Seventeen out of 136 patients had toxic hepatitis according to definition III and in 14, RIP was suspended; however, in three asymptomatic patients, treatment for tuberculosis was maintained (ALT of 205, 199 and 235U/L) and no complications evolved. This confirms the importance of using associated clinical findings (e.g., vomiting, jaundice, nausea, fever) to suspend treatment.
While investigating hepatotoxicity caused by antiretroviral drugs in 868 HIV-infected patients in Africa, Hoffman et al13 observed that the frequency of toxic hepatitis was highest in patients concomitantly treated for tuberculosis. Information concerning the concomitant use of antiretroviral drugs and antituberculosis therapy was not possible in the present investigation, because data obtained from the medical records regarding drug interaction were scarce and unreliable.
Seventeen (10.5%) out of 162 patients died during treatment for tuberculosis: two in the HIV-infected group and 15 in the controls (p = 0.45). Five (22.7%) out of the 22 patients who did interrupt treatment died thereafter: seven (28.6%) were HIV positive and 15 (20%), HIV negative (p = 0.66). Based on previous reports, our hypothesis was that death would be more frequent in HIV-infected individuals12. Two explanations for our incorrect prediction may be offered: 1) following the introduction of highly active antiretroviral therapy, mortality decreased in HIV-infected patients with tuberculosis, and 2) since tuberculosis is more common in the HIV-infected group, physicians tend to consider the diagnosis of tuberculosis earlier and treat their patients at once, therefore, resulting in better survival.
It has been well documented that alcohol abuse is associated with higher toxic hepatitis in patients treated with antituberculosis drugs40. In this work, alcohol abuse was confirmed as associated with tuberculosis treatment, although toxicity was not increased in the HIV-infected group.
The frequency of toxic hepatitis was not different for definitions II and III (only one patient had hepatotoxicity according to definition II and not III). The difference between definitions II and III is the presence of jaundice in definition III. This kind of result raises the question of whether jaundice is really important in the diagnosis of toxic hepatitis caused by antituberculosis drugs.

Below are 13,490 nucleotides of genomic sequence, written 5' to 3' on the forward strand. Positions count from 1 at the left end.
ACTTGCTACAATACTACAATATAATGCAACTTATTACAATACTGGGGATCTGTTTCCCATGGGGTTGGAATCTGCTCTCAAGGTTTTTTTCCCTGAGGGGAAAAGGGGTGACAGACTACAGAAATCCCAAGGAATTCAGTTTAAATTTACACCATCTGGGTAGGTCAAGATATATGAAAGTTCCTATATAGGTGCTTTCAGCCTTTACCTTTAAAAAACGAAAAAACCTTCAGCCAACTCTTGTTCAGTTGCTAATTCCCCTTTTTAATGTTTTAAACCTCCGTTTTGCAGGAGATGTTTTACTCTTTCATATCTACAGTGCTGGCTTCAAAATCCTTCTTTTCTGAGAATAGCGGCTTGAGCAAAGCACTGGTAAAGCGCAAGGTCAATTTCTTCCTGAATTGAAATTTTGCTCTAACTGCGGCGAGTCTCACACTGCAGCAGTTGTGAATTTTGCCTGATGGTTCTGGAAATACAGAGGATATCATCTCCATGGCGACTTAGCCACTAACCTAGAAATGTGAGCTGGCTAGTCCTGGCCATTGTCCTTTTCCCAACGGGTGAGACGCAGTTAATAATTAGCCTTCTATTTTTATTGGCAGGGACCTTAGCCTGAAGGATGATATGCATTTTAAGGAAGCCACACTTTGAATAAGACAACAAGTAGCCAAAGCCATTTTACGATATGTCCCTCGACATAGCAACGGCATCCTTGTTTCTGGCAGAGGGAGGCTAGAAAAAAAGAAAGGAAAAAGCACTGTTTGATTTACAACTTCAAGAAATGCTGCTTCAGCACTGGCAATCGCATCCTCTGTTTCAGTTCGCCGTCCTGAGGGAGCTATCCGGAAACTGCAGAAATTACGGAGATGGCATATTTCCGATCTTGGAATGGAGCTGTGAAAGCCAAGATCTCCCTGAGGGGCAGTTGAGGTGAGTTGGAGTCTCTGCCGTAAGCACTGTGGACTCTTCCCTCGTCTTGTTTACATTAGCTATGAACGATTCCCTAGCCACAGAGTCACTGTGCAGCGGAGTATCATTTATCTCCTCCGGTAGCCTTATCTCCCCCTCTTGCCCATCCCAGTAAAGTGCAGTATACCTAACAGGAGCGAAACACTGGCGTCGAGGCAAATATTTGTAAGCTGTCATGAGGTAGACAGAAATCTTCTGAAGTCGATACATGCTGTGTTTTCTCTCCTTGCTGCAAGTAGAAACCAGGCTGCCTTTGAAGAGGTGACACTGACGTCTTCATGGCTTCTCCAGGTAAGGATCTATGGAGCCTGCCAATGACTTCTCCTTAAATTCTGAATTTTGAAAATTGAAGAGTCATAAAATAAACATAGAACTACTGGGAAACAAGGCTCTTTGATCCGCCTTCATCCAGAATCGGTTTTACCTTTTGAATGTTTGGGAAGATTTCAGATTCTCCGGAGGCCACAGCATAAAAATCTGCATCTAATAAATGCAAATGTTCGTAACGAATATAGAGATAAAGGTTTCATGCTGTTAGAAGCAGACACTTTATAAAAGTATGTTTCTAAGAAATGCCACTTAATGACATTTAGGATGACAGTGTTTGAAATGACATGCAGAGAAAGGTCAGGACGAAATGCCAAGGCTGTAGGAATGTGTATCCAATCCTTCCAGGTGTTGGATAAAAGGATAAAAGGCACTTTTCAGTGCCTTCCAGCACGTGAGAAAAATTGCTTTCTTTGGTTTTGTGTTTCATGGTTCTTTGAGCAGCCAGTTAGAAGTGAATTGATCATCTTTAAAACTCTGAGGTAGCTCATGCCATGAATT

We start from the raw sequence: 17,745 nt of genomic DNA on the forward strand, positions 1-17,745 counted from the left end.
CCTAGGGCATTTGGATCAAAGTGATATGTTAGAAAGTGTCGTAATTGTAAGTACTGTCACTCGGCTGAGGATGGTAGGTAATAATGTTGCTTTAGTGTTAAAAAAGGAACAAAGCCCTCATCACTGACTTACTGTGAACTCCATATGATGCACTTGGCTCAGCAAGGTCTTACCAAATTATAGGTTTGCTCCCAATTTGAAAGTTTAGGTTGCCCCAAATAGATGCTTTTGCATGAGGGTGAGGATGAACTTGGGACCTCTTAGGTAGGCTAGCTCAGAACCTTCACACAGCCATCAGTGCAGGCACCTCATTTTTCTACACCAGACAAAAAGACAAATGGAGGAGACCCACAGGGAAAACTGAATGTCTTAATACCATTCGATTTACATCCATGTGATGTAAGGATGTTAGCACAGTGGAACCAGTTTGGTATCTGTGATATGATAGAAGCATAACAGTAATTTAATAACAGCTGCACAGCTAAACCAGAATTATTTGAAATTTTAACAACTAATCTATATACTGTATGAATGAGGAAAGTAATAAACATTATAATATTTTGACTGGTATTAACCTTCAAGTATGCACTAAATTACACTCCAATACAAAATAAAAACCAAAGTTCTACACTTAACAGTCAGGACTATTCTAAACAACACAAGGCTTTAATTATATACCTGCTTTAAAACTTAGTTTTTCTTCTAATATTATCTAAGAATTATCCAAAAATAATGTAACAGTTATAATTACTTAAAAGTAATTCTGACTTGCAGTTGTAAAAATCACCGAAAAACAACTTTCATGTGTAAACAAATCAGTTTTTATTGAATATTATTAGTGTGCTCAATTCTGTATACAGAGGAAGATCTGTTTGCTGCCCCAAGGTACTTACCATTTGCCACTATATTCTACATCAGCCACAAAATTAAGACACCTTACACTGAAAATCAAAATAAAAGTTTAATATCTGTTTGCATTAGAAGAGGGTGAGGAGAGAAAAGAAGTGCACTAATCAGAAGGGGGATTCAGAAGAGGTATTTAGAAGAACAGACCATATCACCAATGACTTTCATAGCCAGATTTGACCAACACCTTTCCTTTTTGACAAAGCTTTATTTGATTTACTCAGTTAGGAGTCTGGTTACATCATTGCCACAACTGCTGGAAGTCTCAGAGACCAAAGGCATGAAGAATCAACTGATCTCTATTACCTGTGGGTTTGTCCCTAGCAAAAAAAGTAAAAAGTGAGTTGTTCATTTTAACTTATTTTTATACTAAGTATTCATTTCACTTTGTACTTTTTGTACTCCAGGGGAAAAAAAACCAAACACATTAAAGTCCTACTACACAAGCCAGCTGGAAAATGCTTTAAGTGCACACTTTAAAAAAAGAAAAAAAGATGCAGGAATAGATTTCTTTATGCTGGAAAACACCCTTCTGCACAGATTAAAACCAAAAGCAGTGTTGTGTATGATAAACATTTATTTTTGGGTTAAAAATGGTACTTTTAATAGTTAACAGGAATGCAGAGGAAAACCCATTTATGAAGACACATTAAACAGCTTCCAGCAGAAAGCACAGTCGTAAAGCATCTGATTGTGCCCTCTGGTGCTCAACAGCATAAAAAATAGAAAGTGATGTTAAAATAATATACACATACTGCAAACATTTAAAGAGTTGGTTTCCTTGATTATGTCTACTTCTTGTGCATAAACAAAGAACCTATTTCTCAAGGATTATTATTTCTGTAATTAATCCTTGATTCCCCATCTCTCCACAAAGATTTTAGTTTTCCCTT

To our knowledge, this is the first investigation comparing three distinct definitions of antituberculosis drug -induced hepatotoxicity. Analysis of the findings obtained suggest that the definition of hepatotoxicity outlined by the Brazilian Ministry of Health should be updated and standardized41.
In conclusion, depending on the definition of toxic hepatitis, HIV infection may or may not be associated with hepatotoxicity. The impact that minor alterations in the definition; i.e., upper or lower limits of normal for ALT and how many times these normal values (2X, 3X, 5X), had on the results is impressive. No death was related to hepatotoxicity. Alcohol abuse is associated with toxic hepatitis, but not with HIV infection and mortality was not higher in the HIV-infected group. Symptoms are important in the definition of toxic hepatitis; however, the emergence of new symptoms following the onset of antituberculosis therapy could not be attributed to hepatotoxicity in over one third of the cases studied.
CONFLICT OF INTEREST
The authors declare that there are no conflicts of interest.
This work was supported by the Coordenação de Aperfeiçoamento de Pessoal de Nível Superior (CAPES) and Conselho Nacional de Desenvolvimento Científico e Tecnológico (CNPq), Brazil.
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Dr. José Roberto Lambertucci
Deptº de Clínica Médica/FM/UFM
Av. Alfredo Balena 190
30130-100 Belo Horizonte, MG
Phone: 55 31 3337-7781
Received in 13/02/2010
Accepted in 06/10/2010